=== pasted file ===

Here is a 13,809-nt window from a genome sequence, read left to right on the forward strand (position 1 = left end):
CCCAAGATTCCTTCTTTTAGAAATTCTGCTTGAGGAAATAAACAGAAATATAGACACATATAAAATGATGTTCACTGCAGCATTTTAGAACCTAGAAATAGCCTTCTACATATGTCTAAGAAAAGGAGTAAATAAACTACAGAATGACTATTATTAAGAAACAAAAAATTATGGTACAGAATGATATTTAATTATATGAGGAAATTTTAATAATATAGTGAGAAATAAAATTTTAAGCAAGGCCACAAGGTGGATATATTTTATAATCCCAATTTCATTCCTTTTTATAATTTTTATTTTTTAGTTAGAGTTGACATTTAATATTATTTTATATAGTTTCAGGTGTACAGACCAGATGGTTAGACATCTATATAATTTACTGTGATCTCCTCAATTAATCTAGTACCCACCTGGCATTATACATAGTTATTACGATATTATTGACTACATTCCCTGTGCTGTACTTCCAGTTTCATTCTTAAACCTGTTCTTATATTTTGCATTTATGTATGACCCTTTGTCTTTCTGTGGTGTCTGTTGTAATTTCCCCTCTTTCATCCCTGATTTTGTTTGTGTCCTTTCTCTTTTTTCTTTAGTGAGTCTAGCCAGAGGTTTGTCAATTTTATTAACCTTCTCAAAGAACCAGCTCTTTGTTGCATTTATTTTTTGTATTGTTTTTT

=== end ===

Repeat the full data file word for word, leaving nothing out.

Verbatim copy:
Here is a 13,809-nt window from a genome sequence, read left to right on the forward strand (position 1 = left end):
CCCAAGATTCCTTCTTTTAGAAATTCTGCTTGAGGAAATAAACAGAAATATAGACACATATAAAATGATGTTCACTGCAGCATTTTAGAACCTAGAAATAGCCTTCTACATATGTCTAAGAAAAGGAGTAAATAAACTACAGAATGACTATTATTAAGAAACAAAAAATTATGGTACAGAATGATATTTAATTATATGAGGAAATTTTAATAATATAGTGAGAAATAAAATTTTAAGCAAGGCCACAAGGTGGATATATTTTATAATCCCAATTTCATTCCTTTTTATAATTTTTATTTTTTAGTTAGAGTTGACATTTAATATTATTTTATATAGTTTCAGGTGTACAGACCAGATGGTTAGACATCTATATAATTTACTGTGATCTCCTCAATTAATCTAGTACCCACCTGGCATTATACATAGTTATTACGATATTATTGACTACATTCCCTGTGCTGTACTTCCAGTTTCATTCTTAAACCTGTTCTTATATTTTGCATTTATGTATGACCCTTTGTCTTTCTGTGGTGTCTGTTGTAATTTCCCCTCTTTCATCCCTGATTTTGTTTGTGTCCTTTCTCTTTTTTCTTTAGTGAGTCTAGCCAGAGGTTTGTCAATTTTATTAACCTTCTCAAAGAACCAGCTCTTTGTTGCATTTATTTTTTGTATTGTTTTTT